"I think old Mrs. Benton is growing pot in her herb garden, Judge. She's too happy all the time for her not to be on drugs of some sort." Hardcastle nodded.

"You're not hearing a word I'm saying, are you, Judge?" With fond exasperation filling his voice, Mark was about to wave a hand in front of the judge's eyes, before he realised that he could use this to his advantage. "Do you know that you've sprouted little green feelers this afternoon, Hardcase? You always wanted to meet a little green man from outer space, didn't you, and now you've turned into one." Mark kept his tone neutral and had to bite his lip hard not to collapse in laughter as the judge nodded again and made an affirmative sounding grunt.

"Okay, then, Hardcase. So tomorrow morning, first thing, we're going down to the filing cabinets and looking for some nice little case to get us started again." Another placid nod greeted this statement as well. Mark's sudden whoop of satisfaction made Milt realise too late that he'd just agreed to do the one thing he'd been consciously avoiding for weeks. Retracing the conversation in his head, he realised that Mark had done it deliberately. "Not a chance, kiddo. And no, I don't think I'm a little green man from Mars!" Although the image was enough to make Milt laugh aloud.

"You said you would, Judge. I heard you, and you're not going to back down on your word, are you?" The plaintive tone in Mark's voice would have broken harder men than Milton Hardcastle. Shaking his head in disgust at how easily he caved in to Mark's every whim, Hardcastle took a stand. "Not tomorrow, kiddo. I've got stuff lined up to do, and there's plenty you can help with, as well. The files aren't going anywhere, they'll still be there when we get the time to get back to them." The lie was almost smooth enough to convince someone who didn't know Hardcastle well, but Mark had become an expert in the unspoken language of Hardcase. The slight tilt of the head, and the suddenly wandering eyes were telltale signs that the judge was trying to get Mark to drop the subject.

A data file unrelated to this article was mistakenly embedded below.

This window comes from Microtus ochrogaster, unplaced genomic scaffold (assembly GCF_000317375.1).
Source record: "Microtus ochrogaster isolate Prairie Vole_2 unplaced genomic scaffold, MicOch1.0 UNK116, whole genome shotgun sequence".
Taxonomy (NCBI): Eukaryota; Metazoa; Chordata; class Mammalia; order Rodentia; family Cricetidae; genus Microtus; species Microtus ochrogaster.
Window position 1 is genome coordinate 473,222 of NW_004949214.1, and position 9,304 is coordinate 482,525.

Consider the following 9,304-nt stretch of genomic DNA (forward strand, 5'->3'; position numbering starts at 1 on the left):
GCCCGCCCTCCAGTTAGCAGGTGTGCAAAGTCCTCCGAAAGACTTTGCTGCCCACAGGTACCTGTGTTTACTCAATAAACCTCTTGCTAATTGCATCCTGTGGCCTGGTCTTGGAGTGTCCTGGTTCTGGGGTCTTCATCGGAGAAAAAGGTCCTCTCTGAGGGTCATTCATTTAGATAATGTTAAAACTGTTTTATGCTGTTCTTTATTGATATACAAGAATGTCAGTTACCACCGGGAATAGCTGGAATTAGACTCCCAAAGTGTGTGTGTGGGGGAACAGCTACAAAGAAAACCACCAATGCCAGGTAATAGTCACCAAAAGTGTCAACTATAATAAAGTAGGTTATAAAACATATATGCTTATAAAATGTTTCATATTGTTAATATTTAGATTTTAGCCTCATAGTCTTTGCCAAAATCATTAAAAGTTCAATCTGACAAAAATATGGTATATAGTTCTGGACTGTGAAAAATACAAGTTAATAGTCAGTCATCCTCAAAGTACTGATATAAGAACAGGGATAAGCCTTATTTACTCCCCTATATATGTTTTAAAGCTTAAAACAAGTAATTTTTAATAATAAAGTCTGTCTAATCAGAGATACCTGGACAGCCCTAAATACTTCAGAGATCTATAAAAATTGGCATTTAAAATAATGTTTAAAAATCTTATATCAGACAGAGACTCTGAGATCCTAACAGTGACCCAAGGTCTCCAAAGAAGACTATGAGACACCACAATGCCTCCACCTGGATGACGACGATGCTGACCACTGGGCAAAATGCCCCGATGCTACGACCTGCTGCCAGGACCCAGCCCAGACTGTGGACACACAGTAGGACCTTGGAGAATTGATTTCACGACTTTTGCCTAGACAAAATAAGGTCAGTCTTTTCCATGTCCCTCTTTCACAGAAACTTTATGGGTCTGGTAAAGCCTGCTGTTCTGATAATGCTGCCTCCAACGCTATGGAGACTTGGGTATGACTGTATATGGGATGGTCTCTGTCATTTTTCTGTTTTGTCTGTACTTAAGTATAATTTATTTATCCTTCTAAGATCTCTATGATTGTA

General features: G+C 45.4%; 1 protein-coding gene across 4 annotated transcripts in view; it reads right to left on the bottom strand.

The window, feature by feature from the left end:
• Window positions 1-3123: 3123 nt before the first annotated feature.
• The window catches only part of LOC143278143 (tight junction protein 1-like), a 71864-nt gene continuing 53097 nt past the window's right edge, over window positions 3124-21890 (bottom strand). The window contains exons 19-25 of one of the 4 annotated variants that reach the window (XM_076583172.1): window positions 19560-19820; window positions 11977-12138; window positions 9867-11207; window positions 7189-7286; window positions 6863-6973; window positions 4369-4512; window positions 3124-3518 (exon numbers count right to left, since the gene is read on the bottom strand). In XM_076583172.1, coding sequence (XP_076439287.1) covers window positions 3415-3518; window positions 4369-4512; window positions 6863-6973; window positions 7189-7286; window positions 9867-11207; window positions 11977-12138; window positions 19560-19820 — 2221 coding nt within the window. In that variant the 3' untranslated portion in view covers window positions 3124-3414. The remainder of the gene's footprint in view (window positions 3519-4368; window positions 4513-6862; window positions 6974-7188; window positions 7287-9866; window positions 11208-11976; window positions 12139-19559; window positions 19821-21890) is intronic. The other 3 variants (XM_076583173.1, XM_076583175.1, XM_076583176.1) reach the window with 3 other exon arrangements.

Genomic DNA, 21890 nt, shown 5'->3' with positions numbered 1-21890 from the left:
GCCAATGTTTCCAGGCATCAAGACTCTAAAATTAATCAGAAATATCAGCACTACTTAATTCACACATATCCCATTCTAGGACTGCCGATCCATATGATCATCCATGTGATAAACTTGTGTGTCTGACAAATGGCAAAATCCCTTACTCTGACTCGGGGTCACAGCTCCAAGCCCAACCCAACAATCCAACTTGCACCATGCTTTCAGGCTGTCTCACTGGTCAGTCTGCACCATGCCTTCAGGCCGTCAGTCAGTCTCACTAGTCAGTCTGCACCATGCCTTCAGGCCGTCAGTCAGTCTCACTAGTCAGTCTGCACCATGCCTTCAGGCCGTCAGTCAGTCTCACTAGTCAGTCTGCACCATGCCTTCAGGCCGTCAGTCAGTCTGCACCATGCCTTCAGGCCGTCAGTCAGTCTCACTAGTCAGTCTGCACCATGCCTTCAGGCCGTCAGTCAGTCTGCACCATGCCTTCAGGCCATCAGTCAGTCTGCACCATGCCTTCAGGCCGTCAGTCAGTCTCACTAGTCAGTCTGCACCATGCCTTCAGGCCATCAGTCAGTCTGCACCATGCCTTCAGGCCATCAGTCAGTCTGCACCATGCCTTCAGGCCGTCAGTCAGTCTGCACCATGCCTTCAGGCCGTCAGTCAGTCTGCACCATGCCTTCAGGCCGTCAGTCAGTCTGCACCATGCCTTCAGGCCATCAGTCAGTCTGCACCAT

"Sorry, Judge, I'm not buying whatever it is you're trying to sell. Now how about you tell me what's really going on here?" Mark was more determined than ever to find out what was going on in the older man's head, and Hardcastle sighed in defeat as he locked eyes with the younger man. "Nothing's going on, as you put it, kiddo. I've just done some thinking over the last few weeks, and maybe this isn't the healthiest way to spend my retirement." The snort of disbelief told Hardcastle that he was going to have to work much harder to get Mark to believe anything he was saying. "I've even been thinking about maybe starting a career in politics. I could run for mayor again when the next election comes around, and from there, who knows?"

Mark looked at Hardcastle as if the older man had suddenly grown a second head. Maybe he should call Charlie Friedman in, as it sounded as if Hardcastle had finally slipped over the edge of madness. "Pull the other one, Judge. I can't understand what made you run for mayor this time. You know you'd hate being a figurehead, without any real say in how anything gets done, and now you want me to believe that you're really looking for a career in politics? You must think I'm as nuts as you seem to be at the moment! You'd be bored to death inside of two weeks."

Mark's voice had risen with each sentence until he was almost shouting at the judge, and all the second-guessing suddenly became too much for the older man. Days of worry and uncertainty, followed by weeks of watching Mark's slow recovery, tipped Hardcastle from hard-held patience headfirst into the fear and anger he'd kept bottled up since finding Mark in the ravine. "You don't have some sort of divine insight into my behaviour, McCormick. Just because it's not what you want to see or hear doesn't mean it isn't what I want. For all you know, I've always planned on having a career in politics, and besides which, anything that keeps you safe is worth the price!" As his anger faded, Hardcastle was appalled to realise what he'd just said. Deciding that discretion was the better part of valour, he made a beeline for the door and headed out into the back yard.

Mark stood agape next to the kitchen sink. Hardcastle was doing all this to keep Mark safe? All the out-of character behaviour, and avoiding the files. It was all for Mark? Sudden warmth flooded Mark's heart and he could feel tears gathering in his eyes. No-one had ever cared this much about him, had gone to such lengths to ensure his welfare. Not since his mother had died. He'd always known that the judge cared for him, and he'd come to love the older man dearly. It just wasn't something he ever felt the need to say out loud, figuring that it was just too embarrassing a subject to discuss. Now he realised that Hardcastle must feel the same way about him, and no doubt was just as mortified at having let it slip. Quickly switching off the plates on the stove, Mark made his way into the yard. Spotting the older man standing at the sea wall, eyes locked on the ceaseless ocean waves, Mark took a deep breath and started across the lawn.

Resting a foot on the sea wall, Mark studiously kept his eyes fixed on the ocean. "You know, I could get hit by a bus crossing the road in town, Judge." Quiet, conversational, and totally non-confrontational. Anything to get the older man to say something.

Hardcastle sighed hugely, and nodded. "I'm not completely daft, yet, McCormick. I know that's possible. But maybe I don't think we should tempt fate more than necessary. Sometimes it's not worth the consequences." Mark shook his head quietly in semi-despair. How could someone so bright be so dense at times?